"I fear not the man who has practiced ten thousand kicks once. But I fear the man who has practiced one kick ten thousand times."
The quintessential Martial Arts film star, particularly for action films set in contemporary times, and popularly considered the greatest martial artist of the 20th century.
Born in San Francisco on 27th November 1940 (in a Year of the Dragon, appropriately), his time growing up was split between Hong Kong and America, specifically Los Angeles and Seattle. This resulted in having a strong command of English that helped distance himself from the stereotype of the halted Asian accent. His first real break was playing Kato in The Green Hornet. Very much the Breakout Character and being far more proactive than the main character, in Asia it was renamed The Kato Show. He proceeded to gain a strong fanbase for Asian Martial Arts Movie films until he was made an international star with the (internationally-produced) legendary film Enter the Dragon. Time Magazine named him a person of the 20th Century as the shining example of personal improvement through physical fitness while he is universally recognized as one of the ultimate film star tough guys.
He achieved this status with only one TV series, a scattering of TV guest appearances, and five martial arts films done in his adulthood, one of which, The Game of Death, was unfinished by the time of his death. The affectionate biographical film Dragon: The Bruce Lee Story (where he was played by Jason Scott Lee - no relation) suggests that his success in America helped to reduce the offensive levels of the Asian and Nerdy and rude Asian stereotypes.
Bruce Lee was and continues to be a revered figure in the world of martial arts. He espoused a Combat Pragmatist fighting style and created his own approach, Jeet Kune Do (Way of the Intercepting Fist), in order to create more practical martial arts. This style and the philosophy behind it (the most well-known tenet being "Absorb what is useful") has led some to call him the founding father of Mixed Martial Arts, though this is hardly unanimous. The popularity of nunchaku ("nunchuks") is directly tied to his use of them in several films. This didn't mean he was a slouch in intellectual matters, either: Bruce graduated from the University of Washington with a degree in psychology (though he also studied philosophy extensively). Lee used that latter knowledge to write a book about the philosophy behind his martial art. In short, this Asian man embodied the Greek ideal of having a sound mind in a sound body.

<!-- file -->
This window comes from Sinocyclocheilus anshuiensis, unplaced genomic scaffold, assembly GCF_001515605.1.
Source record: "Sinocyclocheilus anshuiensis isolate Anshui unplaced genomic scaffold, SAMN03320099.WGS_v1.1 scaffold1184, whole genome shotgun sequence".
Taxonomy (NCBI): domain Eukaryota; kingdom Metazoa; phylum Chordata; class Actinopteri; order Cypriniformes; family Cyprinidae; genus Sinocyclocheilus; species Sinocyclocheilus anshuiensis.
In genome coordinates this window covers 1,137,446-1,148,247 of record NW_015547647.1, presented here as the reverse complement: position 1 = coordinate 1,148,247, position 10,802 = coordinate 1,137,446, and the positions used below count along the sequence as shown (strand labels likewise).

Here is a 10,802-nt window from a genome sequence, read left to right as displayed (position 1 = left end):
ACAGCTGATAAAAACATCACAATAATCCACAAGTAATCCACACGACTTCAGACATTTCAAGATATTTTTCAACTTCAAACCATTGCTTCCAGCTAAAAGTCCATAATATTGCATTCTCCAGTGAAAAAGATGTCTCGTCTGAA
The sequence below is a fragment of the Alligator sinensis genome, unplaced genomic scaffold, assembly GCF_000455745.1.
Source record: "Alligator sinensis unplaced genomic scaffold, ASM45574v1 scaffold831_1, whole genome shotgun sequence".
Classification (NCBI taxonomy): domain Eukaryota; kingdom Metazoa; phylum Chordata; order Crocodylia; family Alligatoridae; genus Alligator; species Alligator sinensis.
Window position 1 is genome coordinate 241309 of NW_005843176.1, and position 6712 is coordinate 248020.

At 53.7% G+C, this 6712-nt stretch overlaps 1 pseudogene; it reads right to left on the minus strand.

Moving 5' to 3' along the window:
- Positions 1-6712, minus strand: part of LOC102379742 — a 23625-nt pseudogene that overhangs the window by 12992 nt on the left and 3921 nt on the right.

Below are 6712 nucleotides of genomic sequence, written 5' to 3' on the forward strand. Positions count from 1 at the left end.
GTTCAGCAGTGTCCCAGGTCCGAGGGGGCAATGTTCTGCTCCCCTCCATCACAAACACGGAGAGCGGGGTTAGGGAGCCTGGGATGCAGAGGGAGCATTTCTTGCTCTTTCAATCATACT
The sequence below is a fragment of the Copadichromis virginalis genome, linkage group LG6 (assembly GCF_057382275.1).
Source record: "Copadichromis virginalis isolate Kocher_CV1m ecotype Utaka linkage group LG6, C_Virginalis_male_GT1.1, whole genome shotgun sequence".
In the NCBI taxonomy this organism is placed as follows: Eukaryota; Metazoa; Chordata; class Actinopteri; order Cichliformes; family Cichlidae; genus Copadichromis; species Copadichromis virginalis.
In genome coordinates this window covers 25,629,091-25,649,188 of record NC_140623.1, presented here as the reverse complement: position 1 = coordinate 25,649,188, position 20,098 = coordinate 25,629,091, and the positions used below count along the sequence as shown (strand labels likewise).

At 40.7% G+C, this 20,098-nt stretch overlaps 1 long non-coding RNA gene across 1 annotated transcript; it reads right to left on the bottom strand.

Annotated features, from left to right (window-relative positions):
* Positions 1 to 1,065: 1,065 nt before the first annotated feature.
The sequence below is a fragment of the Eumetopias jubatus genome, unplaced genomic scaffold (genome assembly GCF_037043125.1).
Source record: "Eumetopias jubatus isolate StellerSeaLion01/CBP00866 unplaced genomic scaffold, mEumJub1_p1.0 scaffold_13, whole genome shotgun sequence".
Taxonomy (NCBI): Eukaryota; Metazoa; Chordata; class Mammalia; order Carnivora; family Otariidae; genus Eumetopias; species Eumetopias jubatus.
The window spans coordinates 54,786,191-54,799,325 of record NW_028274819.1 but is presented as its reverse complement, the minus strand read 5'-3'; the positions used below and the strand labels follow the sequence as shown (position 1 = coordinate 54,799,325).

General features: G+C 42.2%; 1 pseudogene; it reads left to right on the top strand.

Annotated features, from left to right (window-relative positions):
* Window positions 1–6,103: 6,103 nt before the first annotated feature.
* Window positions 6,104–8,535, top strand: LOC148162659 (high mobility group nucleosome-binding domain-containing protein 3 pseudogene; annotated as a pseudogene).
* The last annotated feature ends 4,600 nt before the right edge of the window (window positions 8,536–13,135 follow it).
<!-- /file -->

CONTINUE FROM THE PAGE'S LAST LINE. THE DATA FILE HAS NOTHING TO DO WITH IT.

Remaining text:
Said to be a Dance Battler, since he was both a Badass Warrior Poet and an award-winning chachacha dancer. Also? He was always ready to take a challenge from martial artists -- but the time one of them scared his kids, Brandon and Shannon, Papa Wolf Bruce had no mercy on him.
Died tragically young at the age of 32, due to a brain aneurysm from mixing the wrong medications for a headache. His death sparked urban legends about his "true" cause of death, ranging from suicide to being a target of the Triads. And like with Elvis Presley, there are those who still believe he never died and faked his own death.
His death so devastated the Hong Kong film industry that producers began casting numerous Bruce Lee Clones in their movies, with the hope that audiences, starved for Bruce, would simply accept the poor imitations. While, by and large, it didn't work, there are a few renowned martial arts stars who managed to get their first break during this period, Jet Li and Jackie Chan among the most famous.
Truly, Father and Son both, Too Cool to Live.
- Kato in The Green Hornet
- The Big Boss
- Fist Of Fury
- Way of the Dragon
- Enter the Dragon
- Game of Death
- Tower Of Death, AKA Game Of Death II (sorta.)
- Action Hero: His standard character, though he deconstructed it in Fist of Fury.
- All of the Other Reindeer: Some of Bruce Lee's Wing Chun classmates refused to train with him when they learned he was one-fourth white.
- Artistic License Martial Arts: In spite of his reputation as the world's greatest martial artist, his movies feature a lot of this. He's admitted that jumping high kicks are only good for movies, and he would never use them in a real fight. However, Lee's films did not rely on the Wire Fu and hyperactive pace that was strongly associated with the genre at the time.
- Asian and Nerdy: Believe it or not, Bruce played this role once on film, as a teenager in Hong Kong. Excerpts can be found on the The Real Bruce Lee 2 DVD.
- Badass: Both on screen and off.
- Badass Normal: He was basically a real-life Asian version of Batman.
- Beyond the Impossible: Good lord, he could hit quickly.
- Big Ol' Eyebrows
- Blood Upgrade: A mainstay in his fight scenes.